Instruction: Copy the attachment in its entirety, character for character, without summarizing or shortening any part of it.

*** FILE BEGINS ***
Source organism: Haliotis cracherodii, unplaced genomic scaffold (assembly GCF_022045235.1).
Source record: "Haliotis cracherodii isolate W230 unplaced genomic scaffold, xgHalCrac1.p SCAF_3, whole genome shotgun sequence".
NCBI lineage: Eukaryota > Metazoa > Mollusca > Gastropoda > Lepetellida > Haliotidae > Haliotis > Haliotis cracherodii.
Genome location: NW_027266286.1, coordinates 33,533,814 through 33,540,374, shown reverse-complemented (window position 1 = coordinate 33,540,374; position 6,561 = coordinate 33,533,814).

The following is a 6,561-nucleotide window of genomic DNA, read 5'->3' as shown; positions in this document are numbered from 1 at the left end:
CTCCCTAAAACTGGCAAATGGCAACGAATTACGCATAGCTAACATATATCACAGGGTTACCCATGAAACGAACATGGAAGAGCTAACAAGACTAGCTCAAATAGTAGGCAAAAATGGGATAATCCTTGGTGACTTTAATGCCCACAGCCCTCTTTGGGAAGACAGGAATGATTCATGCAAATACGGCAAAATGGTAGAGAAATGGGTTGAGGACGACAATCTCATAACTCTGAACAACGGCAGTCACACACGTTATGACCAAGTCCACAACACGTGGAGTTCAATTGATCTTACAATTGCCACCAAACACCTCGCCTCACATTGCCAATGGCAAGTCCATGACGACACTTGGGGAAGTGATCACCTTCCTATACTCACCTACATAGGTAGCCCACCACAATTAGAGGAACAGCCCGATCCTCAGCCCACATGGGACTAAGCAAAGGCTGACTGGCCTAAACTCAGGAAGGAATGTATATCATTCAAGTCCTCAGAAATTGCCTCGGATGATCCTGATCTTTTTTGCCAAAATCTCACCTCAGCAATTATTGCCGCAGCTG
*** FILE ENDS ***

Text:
Source organism: Haliotis cracherodii, unplaced genomic scaffold (assembly GCF_022045235.1).
Source record: "Haliotis cracherodii isolate W230 unplaced genomic scaffold, xgHalCrac1.p SCAF_3, whole genome shotgun sequence".
NCBI lineage: Eukaryota > Metazoa > Mollusca > Gastropoda > Lepetellida > Haliotidae > Haliotis > Haliotis cracherodii.
Genome location: NW_027266286.1, coordinates 33,533,814 through 33,540,374, shown reverse-complemented (window position 1 = coordinate 33,540,374; position 6,561 = coordinate 33,533,814).

The following is a 6,561-nucleotide window of genomic DNA, read 5'->3' as shown; positions in this document are numbered from 1 at the left end:
CTCCCTAAAACTGGCAAATGGCAACGAATTACGCATAGCTAACATATATCACAGGGTTACCCATGAAACGAACATGGAAGAGCTAACAAGACTAGCTCAAATAGTAGGCAAAAATGGGATAATCCTTGGTGACTTTAATGCCCACAGCCCTCTTTGGGAAGACAGGAATGATTCATGCAAATACGGCAAAATGGTAGAGAAATGGGTTGAGGACGACAATCTCATAACTCTGAACAACGGCAGTCACACACGTTATGACCAAGTCCACAACACGTGGAGTTCAATTGATCTTACAATTGCCACCAAACACCTCGCCTCACATTGCCAATGGCAAGTCCATGACGACACTTGGGGAAGTGATCACCTTCCTATACTCACCTACATAGGTAGCCCACCACAATTAGAGGAACAGCCCGATCCTCAGCCCACATGGGACTAAGCAAAGGCTGACTGGCCTAAACTCAGGAAGGAATGTATATCATTCAAGTCCTCAGAAATTGCCTCGGATGATCCTGATCTTTTTTGCCAAAATCTCACCTCAGCAATTATTGCCGCAGCTG